Almost half a million new start-ups were registered with Companies House in the first six months of this year, reflecting an ongoing trend in entrepreneurship. A third of all UK adults were thinking about starting a business this year, with Gen Z showing a higher interest. The demand for co-working spaces has increased by 22%, and 63% of nearby stores and restaurants are now independent.

StartUp UK, a programme developed by Enterprise Nation and Monzo Business, is helping start-ups develop key business skills. The free programme has reached 165,000 small business owners so far this year. The number of women starting a business in the UK is at an historic high.

Government to spend a further £15bn on Covid
Ministers are set to spend a further £15bn on projects related to the pandemic despite the emergency being declared over. The money has been earmarked for “active” measures such as recovery funding and costs associated with the Covid Inquiry

UK default costs soar
The price of UK credit default swaps jumped by 106% in the year to the end of May as fears grow over Britain’s parlous public finances. Only Pakistan and Ecuador have seen such an increase in the cost of insuring against a sovereign default. Major global economic players are increasingly facing the prospect of prolonged economic difficulty. Although the likelihood of countries such as the UK or US actually defaulting is low, that’s not to say that there is no risk for creditors.

Fine June weather boosts sales
Retail sales rose more than expected in June as fine weather brought shoppers out on to the high street. The Office for National Statistics estimated the value of retail sales in June was up by 0.7% on May – better than the 0.2% expected. Jacqui Baker, head of retail at consulting firm RSM UK, said: “The hottest June on record prompted consumers to hit the high street to make the most of the good weather and spend. This saw an increase in household goods as consumers stocked up on garden furniture and barbecues, boosting food sales. With retailers sitting on high levels of stock after a tough few months, many have started their summer sale early this season.”

UK hospitality venues forced to adapt to a new normal
The cost of living crisis and labour shortages have forced hospitality venues to adopt cost saving measures such as hiring younger staff, simplifying menus, reducing meat options, and closing for lunch. The impact of high energy costs, food inflation, high interest rates, a recruitment crisis and consumer uncertainty, is evident in the high rate of restaurant closures in the first quarter of this year. Owners and managers of hospitality businesses are considering permanent closures due to last-minute cancellations and no-shows.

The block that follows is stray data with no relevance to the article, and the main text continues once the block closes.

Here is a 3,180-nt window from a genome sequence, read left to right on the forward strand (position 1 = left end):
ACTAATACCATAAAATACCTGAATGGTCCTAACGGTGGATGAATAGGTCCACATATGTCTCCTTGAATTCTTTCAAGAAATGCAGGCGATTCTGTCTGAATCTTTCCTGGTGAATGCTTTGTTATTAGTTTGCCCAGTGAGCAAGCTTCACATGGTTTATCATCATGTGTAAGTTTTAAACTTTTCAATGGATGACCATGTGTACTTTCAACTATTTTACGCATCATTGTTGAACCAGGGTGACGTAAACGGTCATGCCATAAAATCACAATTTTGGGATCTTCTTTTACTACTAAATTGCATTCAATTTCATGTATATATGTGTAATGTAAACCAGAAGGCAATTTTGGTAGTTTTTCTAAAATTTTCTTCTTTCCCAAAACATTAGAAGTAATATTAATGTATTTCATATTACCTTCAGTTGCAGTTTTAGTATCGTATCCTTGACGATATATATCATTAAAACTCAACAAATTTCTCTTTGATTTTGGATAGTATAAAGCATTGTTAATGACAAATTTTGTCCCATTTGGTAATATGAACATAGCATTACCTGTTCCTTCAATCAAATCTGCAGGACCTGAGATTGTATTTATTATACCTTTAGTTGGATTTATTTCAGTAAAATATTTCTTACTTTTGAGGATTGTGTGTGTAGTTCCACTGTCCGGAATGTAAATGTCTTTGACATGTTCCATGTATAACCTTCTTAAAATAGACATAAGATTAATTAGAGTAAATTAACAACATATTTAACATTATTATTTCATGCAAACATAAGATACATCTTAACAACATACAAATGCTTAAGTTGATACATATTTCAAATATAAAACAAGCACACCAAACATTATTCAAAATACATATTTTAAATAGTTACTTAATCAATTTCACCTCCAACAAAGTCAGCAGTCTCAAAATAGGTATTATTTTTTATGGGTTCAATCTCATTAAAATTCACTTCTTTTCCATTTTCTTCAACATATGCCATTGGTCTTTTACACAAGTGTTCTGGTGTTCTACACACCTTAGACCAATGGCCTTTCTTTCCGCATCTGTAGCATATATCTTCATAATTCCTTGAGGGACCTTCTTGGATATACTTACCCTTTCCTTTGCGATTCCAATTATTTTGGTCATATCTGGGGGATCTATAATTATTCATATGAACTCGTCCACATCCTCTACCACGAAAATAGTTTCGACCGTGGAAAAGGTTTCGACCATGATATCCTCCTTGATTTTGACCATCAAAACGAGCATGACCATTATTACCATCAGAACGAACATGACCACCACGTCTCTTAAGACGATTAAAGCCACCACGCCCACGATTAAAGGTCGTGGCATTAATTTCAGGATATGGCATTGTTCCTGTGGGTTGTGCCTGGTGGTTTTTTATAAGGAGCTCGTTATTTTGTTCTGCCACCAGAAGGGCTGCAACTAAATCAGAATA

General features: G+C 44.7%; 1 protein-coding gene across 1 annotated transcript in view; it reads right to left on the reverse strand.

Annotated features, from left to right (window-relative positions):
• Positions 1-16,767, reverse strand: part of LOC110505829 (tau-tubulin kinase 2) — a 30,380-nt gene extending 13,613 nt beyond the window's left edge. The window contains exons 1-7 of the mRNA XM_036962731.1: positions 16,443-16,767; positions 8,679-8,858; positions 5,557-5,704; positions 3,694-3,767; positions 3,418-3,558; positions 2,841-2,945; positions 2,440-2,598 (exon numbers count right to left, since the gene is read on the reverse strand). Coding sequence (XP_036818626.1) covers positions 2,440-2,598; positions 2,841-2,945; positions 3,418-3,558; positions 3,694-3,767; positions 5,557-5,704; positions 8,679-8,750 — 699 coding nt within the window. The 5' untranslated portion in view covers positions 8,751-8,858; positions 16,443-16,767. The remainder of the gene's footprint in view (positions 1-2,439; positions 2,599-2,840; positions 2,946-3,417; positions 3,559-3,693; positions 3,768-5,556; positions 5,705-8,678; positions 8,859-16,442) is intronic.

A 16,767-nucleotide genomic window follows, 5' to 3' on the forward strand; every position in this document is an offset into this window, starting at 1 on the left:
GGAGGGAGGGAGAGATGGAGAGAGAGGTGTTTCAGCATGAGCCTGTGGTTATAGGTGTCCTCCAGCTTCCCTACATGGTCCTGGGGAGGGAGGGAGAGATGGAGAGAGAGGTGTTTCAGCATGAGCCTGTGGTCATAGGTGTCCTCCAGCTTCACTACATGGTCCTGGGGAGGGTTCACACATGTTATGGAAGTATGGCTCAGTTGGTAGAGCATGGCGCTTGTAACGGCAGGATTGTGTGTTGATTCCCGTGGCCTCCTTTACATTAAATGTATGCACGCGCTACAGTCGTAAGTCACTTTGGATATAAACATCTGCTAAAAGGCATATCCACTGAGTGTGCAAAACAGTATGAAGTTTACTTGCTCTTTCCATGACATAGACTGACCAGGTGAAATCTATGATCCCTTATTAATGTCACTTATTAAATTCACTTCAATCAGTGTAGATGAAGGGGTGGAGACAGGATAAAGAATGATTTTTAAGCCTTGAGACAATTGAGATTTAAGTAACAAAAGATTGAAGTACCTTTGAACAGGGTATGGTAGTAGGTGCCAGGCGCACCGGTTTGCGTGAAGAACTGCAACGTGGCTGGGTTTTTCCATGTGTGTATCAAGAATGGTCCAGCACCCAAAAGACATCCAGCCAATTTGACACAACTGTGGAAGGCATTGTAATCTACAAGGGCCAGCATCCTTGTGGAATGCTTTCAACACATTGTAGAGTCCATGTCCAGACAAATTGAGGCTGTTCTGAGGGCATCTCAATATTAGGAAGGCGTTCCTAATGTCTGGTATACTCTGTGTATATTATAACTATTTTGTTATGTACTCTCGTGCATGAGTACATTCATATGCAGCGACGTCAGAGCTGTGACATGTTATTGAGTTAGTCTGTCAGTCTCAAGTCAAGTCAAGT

Bumper tax receipts boost Treasury coffers
The Government’s finances were boosted by bumper tax receipts last month as high wage inflation pushed workers into paying more income tax and national insurance. VAT and corporate tax also raise more than expected. The Office for Budget Responsibility (OBR) forecasted government borrowing at £22bn, but it came in at £18.5bn due to higher tax revenues. Public sector borrowing was £54.4bn – £7.5bn less than forecast by the OBR. The Institute for Fiscal Studies estimates that 14% of adults will pay the 40% higher rate of income tax by 2027. Despite the strong tax revenues, the Chancellor said he still does not have enough room to spend big on pre-election giveaways. The debt ratio rose to 101% of GDP in June, the highest since 1961. The Government paid £12.5bn on debt interest last month, less than the record £20bn recorded in June last year.

Mortgage-free boomers shrug off cost of living crisis
A survey from PwC shows mortgage-free baby boomers are shrugging off the cost of living crisis as almost half of those over 65-years-old are left with money to spare each month. More than 40% of over-65s say they won’t need to make cutbacks over the next three months, while older people are weathering the cost of living squeeze better than other groups thanks to inflation-linked pensions.


Elon Musk has changed the Twitter logo from the blue bird to a white X on a black background.


The US Government says 7 US Tech companies, including OpenAI have agreed to voluntary safeguards to develop  “safe, secure and transparent” artificial intelligence, The safeguards include eight new rules, such as external testing of AI systems and the strengthening of privacy protections.

HMRC recovers a ‘remarkable’ £34bn from investigations
HMRC’s annual report reveals that investigations into tax evasion and avoidance have yielded £34bn in extra tax revenue over the past year. Although the total this year was higher than the £30.8bn gained last year, it was still lower than the £36bn targeted by HMRC. Analysis by Pinsent Masons revealed that £2.7bn of the extra £34bn came from wealthy people underpaying on income tax. HMRC’s fraud investigations service recovered £4bn and led to 218 convictions.

HMRC complaints surge 40%